- Producer Accounts – Producer accounts are the data sources in the data mesh. They are where the data resides within the data mesh. The data within the producer accounts is indexed by the central catalog and linked to the consumers.
- Consumer Accounts – Consumer accounts are the end customers of the data mesh. They access the central catalog, to create data links that refer to the producer accounts. Consumer accounts read from the producers without redundantly storing any of the data from the producers.
- Central Catalog Account – The central catalog stores the index of the producers that are registered within the data mesh. It is comprised of AWS Lake Formation (LF) permissions and an AWS Glue Catalog. Producers and consumers both interact with the central account instead of interacting with each other directly.
- Source Systems – Upstream from the producer accounts, source systems can be applications, on-premises databases, APIs, or data streams that feed the producer accounts with data.
- Target Systems – In any ETL job, the target system is where the data ends up being moved to. In some cases, the producer accounts may be target systems for on-premises data sources. In other cases, there may be on-premises systems or applications that need to receive data downstream of the data mesh that could be defined as target systems.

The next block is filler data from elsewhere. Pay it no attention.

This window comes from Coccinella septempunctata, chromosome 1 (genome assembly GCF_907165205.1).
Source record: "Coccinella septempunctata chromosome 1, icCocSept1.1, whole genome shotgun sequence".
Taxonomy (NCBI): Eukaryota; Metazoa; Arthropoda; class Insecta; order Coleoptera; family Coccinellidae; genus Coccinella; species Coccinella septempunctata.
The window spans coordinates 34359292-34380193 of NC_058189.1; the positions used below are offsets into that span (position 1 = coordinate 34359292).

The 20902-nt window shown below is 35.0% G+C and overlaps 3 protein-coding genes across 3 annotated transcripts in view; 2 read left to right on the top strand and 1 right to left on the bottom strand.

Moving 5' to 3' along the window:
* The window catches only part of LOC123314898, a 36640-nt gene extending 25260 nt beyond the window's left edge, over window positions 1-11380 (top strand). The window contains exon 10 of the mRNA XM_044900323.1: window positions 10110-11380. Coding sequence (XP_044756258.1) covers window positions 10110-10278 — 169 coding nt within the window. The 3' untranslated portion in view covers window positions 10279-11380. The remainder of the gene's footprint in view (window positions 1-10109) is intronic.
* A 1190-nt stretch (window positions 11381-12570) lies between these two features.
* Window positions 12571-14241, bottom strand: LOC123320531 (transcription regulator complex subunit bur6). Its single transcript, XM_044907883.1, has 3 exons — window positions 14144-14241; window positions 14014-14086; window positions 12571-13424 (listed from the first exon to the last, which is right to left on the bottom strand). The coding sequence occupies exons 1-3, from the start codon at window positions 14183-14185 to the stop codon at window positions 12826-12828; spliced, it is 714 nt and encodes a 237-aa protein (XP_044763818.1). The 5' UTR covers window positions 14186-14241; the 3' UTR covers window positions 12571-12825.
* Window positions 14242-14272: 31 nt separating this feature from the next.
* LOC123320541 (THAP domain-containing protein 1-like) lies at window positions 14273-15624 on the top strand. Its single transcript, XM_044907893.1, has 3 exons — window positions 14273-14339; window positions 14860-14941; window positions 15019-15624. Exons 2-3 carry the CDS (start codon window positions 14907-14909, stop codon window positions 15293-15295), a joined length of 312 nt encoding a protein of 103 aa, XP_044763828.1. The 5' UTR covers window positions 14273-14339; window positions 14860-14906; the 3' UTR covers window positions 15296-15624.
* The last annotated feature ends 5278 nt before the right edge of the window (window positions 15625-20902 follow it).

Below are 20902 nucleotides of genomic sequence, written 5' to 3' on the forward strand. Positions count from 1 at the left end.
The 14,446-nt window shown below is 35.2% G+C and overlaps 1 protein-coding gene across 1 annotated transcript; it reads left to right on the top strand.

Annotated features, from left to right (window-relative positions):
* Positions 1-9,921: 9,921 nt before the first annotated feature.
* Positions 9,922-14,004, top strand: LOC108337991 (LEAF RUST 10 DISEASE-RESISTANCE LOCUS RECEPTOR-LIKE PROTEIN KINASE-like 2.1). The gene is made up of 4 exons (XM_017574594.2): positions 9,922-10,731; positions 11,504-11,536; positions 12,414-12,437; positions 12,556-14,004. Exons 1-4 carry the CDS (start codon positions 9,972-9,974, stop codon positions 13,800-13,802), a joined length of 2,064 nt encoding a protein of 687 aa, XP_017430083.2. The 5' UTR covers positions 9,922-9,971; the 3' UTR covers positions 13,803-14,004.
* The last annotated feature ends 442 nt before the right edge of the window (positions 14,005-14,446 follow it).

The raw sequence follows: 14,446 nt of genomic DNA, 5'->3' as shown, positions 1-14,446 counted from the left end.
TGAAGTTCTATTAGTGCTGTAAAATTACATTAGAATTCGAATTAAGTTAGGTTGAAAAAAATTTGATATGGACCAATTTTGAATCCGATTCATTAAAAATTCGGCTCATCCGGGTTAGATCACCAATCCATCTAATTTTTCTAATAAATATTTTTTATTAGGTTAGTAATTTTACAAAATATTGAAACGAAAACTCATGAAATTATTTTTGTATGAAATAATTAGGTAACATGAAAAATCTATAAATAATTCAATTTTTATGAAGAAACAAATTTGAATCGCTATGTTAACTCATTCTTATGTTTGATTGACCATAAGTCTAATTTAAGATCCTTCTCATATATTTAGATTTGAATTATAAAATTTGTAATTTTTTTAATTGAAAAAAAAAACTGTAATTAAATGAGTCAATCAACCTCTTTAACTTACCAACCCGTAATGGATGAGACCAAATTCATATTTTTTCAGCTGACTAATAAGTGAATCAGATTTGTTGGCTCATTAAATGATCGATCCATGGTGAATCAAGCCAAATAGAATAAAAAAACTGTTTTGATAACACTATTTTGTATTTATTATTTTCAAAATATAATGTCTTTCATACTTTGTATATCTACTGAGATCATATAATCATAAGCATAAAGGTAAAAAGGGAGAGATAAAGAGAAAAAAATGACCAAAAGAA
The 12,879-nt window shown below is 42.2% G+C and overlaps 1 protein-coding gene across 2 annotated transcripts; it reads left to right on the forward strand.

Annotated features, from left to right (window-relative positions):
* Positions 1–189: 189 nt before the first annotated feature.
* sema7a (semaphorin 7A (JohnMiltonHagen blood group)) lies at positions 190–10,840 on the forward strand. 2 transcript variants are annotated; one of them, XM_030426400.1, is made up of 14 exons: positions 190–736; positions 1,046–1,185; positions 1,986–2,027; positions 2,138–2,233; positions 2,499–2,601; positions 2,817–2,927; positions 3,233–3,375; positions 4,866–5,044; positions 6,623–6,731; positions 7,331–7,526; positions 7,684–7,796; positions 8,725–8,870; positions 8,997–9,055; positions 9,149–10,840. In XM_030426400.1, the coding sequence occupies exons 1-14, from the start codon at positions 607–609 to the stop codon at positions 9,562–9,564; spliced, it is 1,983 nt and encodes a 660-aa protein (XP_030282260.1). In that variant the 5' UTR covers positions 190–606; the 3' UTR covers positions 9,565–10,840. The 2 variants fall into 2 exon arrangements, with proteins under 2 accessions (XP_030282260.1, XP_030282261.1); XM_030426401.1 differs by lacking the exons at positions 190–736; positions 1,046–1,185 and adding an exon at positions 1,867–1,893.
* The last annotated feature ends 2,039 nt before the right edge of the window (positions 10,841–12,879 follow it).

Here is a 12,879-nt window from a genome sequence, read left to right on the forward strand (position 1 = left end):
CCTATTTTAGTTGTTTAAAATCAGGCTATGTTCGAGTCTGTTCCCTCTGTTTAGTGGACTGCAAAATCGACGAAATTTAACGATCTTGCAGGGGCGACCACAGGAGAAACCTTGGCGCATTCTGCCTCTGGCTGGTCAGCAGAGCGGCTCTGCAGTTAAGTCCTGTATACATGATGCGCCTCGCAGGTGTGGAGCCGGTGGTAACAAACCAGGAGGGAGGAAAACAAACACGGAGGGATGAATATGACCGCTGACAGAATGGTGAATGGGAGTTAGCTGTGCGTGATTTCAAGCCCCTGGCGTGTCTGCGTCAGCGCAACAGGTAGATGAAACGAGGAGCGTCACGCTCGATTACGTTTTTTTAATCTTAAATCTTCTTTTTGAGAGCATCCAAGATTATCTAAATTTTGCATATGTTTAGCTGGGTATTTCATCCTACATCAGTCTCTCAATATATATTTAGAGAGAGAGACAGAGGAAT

- Data Steward – An administrator responsible for maintaining the LakeFormation tag-based access controls (TBAC) for the data and granting access to users.
Decentralized Data Architecture
As companies mature in their AWS adoption, they tend towards decentralizing their data infrastructure. Decentralized data infrastructure models the way businesses actually produce and consume data by allowing individual sectors of the business to control the data that they produce, while centralizing and standardizing data interfaces and governance. Decentralized data infrastructure also benefits consumers by allowing different business units to integrate data with the software that they use in a way that works for them. Data mesh helps organizations accomplish these objectives by providing a decentralized data architecture solution that meets enterprise needs for governance and standardization.
Centralized Data Catalog Account
The Centralized Data Catalog account houses the data catalog from all the accounts of the enterprise. Producer accounts should be able to register and create a catalog entry into central catalog account and we recommend developing an interface to register a data entity within the central catalog’s system in more mature implementations. A glue crawler can be used from the central catalog account to scan a producer account data entity register the data to the central catalog account. It is imperative that the central account only hold the catalog information and that no other data is stored in the central account.